The defence ministry is likely to announce its new blacklisting policy for defence suppliers after the draft policy is approved by the defence acquisition council (DAC) on February 22. The policy has been finalised by the defence ministry after inter-ministerial consultations with the law ministry, home ministry, finance ministry and commerce ministry.
Fifteen defence suppliers, including six foreign firms, are currently blacklisted by the defence ministry while 23 other companies are under scrutiny for allegations of corruption.
Sources said that the new blacklisting policy is likely to be on the agenda of this month’s DAC meeting chaired by defence minister Manohar Parrikar. While announcing the new Defence Procurement Procedure (DPP) last month, Parrikar had said that the blacklisting policy is not a part of the DPP and will be issued separately.
The new policy will be a clear departure from the policy pursued by the ministry under UPA’s defence minister AK Antony who insisted that a defence deal must be put on hold if there was an allegation of corruption and the firm concerned automatically blacklisted.
Under the new policy, sources said, there will be no clause for automatic blacklisting. The punishment for corruption and wrongdoing by a defence manufacturer will be applied in a graded manner. After receipt of an initial complaint, the procurement process will be put on hold for a few weeks for a basic enquiry into the merits of the charge. If the charges are substantial and prima facie hold merit, it will lead to a suspension of the firm pending a full investigation.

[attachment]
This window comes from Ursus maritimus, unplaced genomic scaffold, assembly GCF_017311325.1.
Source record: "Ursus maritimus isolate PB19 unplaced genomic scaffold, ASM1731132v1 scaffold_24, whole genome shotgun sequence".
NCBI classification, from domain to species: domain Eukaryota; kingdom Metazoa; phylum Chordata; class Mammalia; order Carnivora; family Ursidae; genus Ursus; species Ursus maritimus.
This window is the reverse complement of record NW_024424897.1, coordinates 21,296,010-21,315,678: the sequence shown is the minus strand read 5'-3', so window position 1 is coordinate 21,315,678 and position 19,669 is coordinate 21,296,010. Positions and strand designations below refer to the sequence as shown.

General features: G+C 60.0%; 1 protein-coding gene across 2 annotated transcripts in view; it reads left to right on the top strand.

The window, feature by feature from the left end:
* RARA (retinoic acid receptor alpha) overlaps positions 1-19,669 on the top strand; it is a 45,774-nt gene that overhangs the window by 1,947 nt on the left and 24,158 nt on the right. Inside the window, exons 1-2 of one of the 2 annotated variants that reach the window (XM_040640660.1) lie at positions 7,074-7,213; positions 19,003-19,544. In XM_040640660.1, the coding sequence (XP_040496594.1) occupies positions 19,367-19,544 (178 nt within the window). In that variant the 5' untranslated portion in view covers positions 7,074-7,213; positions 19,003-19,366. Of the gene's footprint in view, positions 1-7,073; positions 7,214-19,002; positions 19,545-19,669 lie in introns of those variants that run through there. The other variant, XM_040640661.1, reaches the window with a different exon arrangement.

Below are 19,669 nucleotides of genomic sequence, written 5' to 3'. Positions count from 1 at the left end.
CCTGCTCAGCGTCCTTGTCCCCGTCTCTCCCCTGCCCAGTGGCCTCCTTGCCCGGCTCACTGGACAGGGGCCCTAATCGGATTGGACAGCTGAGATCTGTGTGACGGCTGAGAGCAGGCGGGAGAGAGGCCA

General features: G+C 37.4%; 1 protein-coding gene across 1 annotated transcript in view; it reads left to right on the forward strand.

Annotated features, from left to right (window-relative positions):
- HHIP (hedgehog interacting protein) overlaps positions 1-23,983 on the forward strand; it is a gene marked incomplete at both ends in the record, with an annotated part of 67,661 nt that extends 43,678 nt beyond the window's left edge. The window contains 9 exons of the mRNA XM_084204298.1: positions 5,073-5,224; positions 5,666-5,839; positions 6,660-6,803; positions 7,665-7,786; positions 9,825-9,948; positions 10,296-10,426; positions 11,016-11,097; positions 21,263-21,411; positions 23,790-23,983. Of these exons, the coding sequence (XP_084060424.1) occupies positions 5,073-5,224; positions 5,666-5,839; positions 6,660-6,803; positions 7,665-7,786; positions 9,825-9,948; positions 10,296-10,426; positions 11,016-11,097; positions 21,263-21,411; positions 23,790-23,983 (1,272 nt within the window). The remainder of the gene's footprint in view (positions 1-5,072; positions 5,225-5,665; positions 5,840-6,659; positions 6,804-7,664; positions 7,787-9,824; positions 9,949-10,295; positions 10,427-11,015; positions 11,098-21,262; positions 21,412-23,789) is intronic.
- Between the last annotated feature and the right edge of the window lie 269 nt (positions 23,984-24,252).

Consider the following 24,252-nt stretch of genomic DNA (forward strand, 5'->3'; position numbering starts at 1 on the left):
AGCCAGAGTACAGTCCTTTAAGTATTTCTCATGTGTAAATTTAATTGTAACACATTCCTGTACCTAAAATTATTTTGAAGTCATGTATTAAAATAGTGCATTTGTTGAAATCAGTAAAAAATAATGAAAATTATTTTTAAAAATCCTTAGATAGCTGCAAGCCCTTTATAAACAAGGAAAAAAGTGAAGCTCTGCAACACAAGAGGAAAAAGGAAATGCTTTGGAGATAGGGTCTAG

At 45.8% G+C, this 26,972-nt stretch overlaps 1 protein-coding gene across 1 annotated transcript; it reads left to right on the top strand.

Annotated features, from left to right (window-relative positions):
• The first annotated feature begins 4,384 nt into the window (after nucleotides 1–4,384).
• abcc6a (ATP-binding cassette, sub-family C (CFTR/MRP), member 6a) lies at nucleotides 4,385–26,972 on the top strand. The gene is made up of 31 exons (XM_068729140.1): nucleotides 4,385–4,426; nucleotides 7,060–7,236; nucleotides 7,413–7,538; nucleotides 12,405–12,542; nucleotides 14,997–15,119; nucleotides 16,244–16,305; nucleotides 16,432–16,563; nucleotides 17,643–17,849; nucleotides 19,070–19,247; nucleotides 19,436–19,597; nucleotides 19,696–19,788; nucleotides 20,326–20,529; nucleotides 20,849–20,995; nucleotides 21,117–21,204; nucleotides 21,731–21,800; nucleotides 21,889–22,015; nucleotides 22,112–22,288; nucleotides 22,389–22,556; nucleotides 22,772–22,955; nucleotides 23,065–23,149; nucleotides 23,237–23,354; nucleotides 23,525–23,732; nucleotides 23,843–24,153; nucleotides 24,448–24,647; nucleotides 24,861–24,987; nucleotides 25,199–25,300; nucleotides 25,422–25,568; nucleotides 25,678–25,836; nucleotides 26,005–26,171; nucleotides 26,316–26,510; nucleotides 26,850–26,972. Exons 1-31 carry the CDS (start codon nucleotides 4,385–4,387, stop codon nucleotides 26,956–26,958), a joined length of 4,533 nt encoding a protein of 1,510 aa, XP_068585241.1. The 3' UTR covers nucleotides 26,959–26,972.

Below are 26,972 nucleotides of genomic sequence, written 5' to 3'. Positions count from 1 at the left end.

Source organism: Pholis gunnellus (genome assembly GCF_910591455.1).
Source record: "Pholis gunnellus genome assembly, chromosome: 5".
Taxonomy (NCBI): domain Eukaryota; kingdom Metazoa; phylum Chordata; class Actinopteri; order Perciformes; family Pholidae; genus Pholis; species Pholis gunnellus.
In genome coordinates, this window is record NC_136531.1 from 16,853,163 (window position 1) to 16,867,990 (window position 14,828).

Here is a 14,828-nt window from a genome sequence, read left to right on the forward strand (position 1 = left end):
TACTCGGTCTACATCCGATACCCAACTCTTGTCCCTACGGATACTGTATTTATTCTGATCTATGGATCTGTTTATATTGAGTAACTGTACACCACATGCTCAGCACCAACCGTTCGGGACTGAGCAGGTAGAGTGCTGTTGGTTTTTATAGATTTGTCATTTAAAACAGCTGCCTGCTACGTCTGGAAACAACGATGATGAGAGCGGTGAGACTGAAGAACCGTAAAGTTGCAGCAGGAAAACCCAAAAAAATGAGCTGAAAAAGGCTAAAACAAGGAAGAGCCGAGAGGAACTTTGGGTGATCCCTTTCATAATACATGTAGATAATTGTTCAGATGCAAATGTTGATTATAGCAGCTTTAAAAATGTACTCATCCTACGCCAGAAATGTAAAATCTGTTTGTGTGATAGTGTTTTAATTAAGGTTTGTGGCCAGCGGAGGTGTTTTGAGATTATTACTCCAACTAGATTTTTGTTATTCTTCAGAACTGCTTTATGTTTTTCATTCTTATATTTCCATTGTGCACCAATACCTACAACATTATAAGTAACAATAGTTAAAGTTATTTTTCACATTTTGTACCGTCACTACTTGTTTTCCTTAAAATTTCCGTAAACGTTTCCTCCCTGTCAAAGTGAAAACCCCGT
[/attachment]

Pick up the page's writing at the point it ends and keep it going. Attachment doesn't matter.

Once the charges of wrongdoing have been proved, there will be graded fiscal penalties applied against the erring firm. Only in extreme cases will the defence ministry resort to blacklisting of a company.
Currently, a company can be barred from contracting with the government as soon as suspicion of wrongdoing emerges, and it remains blacklisted throughout the investigation. If the firm is prosecuted and convicted, it can be debarred for up to 10 years.
The policy of immediate blacklisting had stalled India’s defence acquisitions programme under the UPA and raised concerns about the preparedness of the armed forces. It was also being used, many defence manufacturers allege, to create monopolies by getting their competitors blacklisted on anonymous charges of wrongdoing.
The Dhirendra Singh committee on revision of DPP had also recommended that while “a robust system of preventing corruption is put in place and punishment for corrupt practices is swiftly meted out, it does not hamper ongoing purchase efforts”.